Using our best self-relaxation, anxiety reduction skills, listening for the patient's real needs, we find that we can handle it, whatever it is, all of the time. It is true, what they tell you when you graduate, that having a master's makes you a thousand times more capable at this job than the average ear. The trick is to sit tight and trust yourself.

We dig in and treat, do the job. But it ain't easy.

Perspective: A consultant, a psychiatrist and I work as a team. We have a running gag. We’re not supposed to send one another sick patients. What we mean is no really sick people. We joke that we’re too old for it, too burnt out to treat those with demands that run too high. Or so we say.  Of course this is a joke. The only reason it is funny is that grain of truth we both know is there.

Finding the network isn't easy, but there are new docs graduating every day, ready and willing to take on what could be our worst when we aren't up to taking it on. Maybe we can even find an entire team of  DBT specialists. 

(4) DBT

Oh, but what is DBT?  It is not the pesticide that the Americans used in Viet Nam in the sixties and seventies.
Sheri Van Dijk's DBT Made Simple
Dialectical Behavioral Therapy is a therapeutic model for the self-injurious population, the brain child of prodigious research psychologist, Marsha Linehan. Dr. Linehan has authored seminal books and manuals and has thousands of protegees, therapists who follow her religiously. She understood, well before anyone else could put it into words, why the cognitive behavioral strategies that work with most everyone else, don’t always work with those who have the most severe pathology-- the suicidal, borderline population.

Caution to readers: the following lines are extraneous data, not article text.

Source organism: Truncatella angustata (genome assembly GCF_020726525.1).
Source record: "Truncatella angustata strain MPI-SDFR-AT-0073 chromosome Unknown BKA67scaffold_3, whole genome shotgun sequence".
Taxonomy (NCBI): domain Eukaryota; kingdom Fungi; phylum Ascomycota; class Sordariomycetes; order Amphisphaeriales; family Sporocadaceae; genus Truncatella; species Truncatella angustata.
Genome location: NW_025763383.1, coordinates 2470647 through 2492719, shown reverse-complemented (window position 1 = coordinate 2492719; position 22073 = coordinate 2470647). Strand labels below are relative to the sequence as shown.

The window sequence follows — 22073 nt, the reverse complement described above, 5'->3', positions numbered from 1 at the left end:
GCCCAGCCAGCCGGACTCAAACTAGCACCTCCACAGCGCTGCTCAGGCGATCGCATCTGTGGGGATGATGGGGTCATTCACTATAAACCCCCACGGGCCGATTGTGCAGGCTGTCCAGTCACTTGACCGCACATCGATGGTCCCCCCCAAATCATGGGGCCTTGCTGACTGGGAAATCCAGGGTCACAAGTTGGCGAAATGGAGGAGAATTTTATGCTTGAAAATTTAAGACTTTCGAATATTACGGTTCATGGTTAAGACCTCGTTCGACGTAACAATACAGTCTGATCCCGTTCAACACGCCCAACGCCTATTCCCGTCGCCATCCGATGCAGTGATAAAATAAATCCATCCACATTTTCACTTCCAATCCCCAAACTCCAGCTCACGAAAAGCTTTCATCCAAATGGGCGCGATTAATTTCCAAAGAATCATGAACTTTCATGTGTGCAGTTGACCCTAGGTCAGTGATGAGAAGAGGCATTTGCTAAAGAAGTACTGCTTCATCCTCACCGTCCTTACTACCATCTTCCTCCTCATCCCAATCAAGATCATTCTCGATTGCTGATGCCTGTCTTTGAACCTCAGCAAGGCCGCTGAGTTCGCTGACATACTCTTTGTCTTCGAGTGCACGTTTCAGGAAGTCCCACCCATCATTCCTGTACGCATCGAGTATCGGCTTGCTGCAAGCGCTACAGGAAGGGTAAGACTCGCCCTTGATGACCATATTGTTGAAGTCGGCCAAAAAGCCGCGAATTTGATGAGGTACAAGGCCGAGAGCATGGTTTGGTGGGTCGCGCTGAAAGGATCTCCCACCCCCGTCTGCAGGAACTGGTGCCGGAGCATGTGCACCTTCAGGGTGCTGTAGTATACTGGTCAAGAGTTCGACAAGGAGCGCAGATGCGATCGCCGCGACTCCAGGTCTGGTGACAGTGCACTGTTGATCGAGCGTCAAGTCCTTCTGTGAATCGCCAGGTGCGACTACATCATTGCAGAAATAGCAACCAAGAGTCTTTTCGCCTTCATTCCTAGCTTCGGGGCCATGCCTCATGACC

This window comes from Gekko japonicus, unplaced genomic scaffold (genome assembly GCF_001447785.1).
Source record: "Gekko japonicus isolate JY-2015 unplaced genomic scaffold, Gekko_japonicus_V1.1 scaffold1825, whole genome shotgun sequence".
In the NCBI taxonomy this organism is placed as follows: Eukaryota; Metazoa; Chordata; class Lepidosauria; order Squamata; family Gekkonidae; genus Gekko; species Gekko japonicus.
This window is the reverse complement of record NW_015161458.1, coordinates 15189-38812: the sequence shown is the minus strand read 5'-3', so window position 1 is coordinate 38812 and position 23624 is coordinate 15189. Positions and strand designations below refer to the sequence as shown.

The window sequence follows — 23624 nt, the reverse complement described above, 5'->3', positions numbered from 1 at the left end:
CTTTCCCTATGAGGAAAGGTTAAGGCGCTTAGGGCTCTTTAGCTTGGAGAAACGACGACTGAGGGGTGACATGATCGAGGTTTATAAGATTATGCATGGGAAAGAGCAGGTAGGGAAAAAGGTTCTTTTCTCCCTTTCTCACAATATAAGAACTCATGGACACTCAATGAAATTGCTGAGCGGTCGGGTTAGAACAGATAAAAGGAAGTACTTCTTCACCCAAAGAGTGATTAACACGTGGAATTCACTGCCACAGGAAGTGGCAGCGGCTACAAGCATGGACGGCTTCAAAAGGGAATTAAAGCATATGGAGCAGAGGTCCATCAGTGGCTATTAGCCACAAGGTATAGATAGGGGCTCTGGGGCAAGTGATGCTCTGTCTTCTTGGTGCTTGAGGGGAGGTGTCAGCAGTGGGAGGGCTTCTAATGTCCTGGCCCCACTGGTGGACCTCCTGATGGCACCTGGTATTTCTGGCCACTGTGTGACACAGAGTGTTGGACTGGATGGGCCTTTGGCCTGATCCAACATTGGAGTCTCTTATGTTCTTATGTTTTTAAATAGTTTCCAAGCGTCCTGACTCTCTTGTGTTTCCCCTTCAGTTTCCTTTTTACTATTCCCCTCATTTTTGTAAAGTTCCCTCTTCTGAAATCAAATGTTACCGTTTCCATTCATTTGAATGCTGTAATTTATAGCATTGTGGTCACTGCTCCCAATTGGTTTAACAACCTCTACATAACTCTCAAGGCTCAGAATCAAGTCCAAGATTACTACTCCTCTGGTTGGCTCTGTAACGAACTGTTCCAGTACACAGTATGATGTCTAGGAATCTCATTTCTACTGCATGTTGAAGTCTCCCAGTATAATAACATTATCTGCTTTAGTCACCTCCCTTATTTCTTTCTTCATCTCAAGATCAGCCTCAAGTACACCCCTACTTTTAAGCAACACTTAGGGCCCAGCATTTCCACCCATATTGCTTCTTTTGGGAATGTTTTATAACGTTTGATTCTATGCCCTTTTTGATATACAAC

Cognitive Behavioral Therapy (CBT), an older school, is about behavioral change, first and foremost, whereas Dialectical Behavioral Therapy (DBT) is about accepting reality first. Yet another acceptance therapy, Acceptance Commitment Therapy (ACT) is close to both ideologically. The therapist works with the patient to develop a new narrative, very much in sync with the patient's world view. DBT might incorporate the narrative, but offers much more than a better story.

The basics include a range of emotional management/distress tolerance skills and group therapy. Individual therapists have support or they would go sleepless otherwise, and oh, a 24-hour hotline.

The founder, Dr. Linehan recognized that the very sick are often an abused and neglected population. They experienced life at its worst. For them, countering negative thoughts can be waste of time. Life's evidence is to the contrary, damning. They have witnessed trauma to the degree that they believe themselves culpable, deserving. As you sow, so shall you reap. The sentence is issued, judgment must be served. The abused adult bought into her guilt years ago, like the foster child in  The Language of Flowers, a novel, about a child punted from one group home to another. (That one should be required reading for graduate students. A nurse recommended it to me.) They are full of anger and confusion.

The behavioral therapeutic schools have shifted the blame away from parents in the past forty years, but when we talk about causality, the environmental approach to mental illness wasn't so far off the mark. Parents have the power to construct realities, to make the world heavy or light. Some literally choose to make it heavy, don't know any other way. So while blaming, judging isn't fair,  saying they had no hand in the outcome isn't true, either. We can make the connection without judging.